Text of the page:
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MORNING SERIAL.

To Hear The Skylark's Song A Memoir by Huw Lewis Street Life Despite all, the spring came and then the summer, and our front door stood permanently open and our street came to life. Cottrell Street runs long and level, a single terrace, and we were the third house along from the end - even though we were number 2 - for reasons it didn't occur to me to ask about just then. Stone the Butcher's slaughterhouse stood right opposite us, taller than our house and showing us its blank side wall, blocking any view to the front of our house. It had been some while since it was actually used for slaughtering sheep and pigs, but it still housed the machine that made Stone's marvellous sausages. The butcher's shop itself was just five doors up, on our side of the street.

Next door to the slaughterhouse stood Rees the Undertakers, with old Mr Rees' coffin-making workshop alongside and its stone-cold cellar underneath. Bald as a billiard ball, taciturn, paleskinned and stick thin, Mr Rees appeared appropriately cadaverous given his choice of profession, even when he wasn't burying anyone. On funeral days he wore a shiny black top hat and a black tail coat. Rumour had it that Mrs Rees was as bald as her husband, but I couldn't tell for sure if it was a wig or not; if it was, I certainly never saw her without it. The local boys would drive the Reeses potty by kicking footballs against the wall of the slaughterhouse, producing a repetitive booming thud-thud, which brought out Mrs Rees to yell at them about her nerves. This inevitably spurred the boys on to attempts at comedy: 'Don't worry Mrs Rees, your customers will sleep right through.' And to even greater efforts with the ball: thud-thud. Next to Mr Rees' workshop was a small triangle of public land, just a few square yards of it. It was fenced off from the road and two public benches stood there on the pavement with the initials of every teenager in Aberfan carved into their wooden slatted seats. Inside the fence was a shallow stream and a couple of trees. These would be the first trees I would ever climb, and as I got to know them well, I could make it easily and quickly to the topmost branches. Often I'd perch there, hidden by the foliage and unseen, watching the world go by.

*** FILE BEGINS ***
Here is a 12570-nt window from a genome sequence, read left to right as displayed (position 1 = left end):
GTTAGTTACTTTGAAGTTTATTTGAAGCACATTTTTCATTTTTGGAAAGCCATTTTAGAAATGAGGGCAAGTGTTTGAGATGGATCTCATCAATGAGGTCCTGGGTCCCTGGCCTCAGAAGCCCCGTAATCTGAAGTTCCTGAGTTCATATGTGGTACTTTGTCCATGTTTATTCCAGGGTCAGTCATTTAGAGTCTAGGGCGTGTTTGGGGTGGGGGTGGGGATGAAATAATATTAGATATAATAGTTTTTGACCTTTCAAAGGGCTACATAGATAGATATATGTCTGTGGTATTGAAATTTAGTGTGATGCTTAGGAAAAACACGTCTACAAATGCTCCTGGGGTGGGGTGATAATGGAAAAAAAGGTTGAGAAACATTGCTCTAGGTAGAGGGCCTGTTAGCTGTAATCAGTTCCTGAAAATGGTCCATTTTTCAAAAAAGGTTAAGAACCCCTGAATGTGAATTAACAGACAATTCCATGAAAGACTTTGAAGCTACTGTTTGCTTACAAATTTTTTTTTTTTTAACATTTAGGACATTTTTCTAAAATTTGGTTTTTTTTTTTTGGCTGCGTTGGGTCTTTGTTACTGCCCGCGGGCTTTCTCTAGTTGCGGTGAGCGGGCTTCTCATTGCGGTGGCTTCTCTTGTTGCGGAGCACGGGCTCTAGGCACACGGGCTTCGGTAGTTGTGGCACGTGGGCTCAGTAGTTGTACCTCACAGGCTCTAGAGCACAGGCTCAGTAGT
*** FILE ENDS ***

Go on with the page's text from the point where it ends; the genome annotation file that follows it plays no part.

> To Hear The Skylark's Song A Memoir by Huw Lewis is published by Parthian, Library of Wales, at PS8.99 www.parthianbooks.com CONTINUES TOMORROW

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Title Annotation:Features
Publication:Western Mail (Cardiff, Wales)
Date:Aug 16, 2017
Words:430
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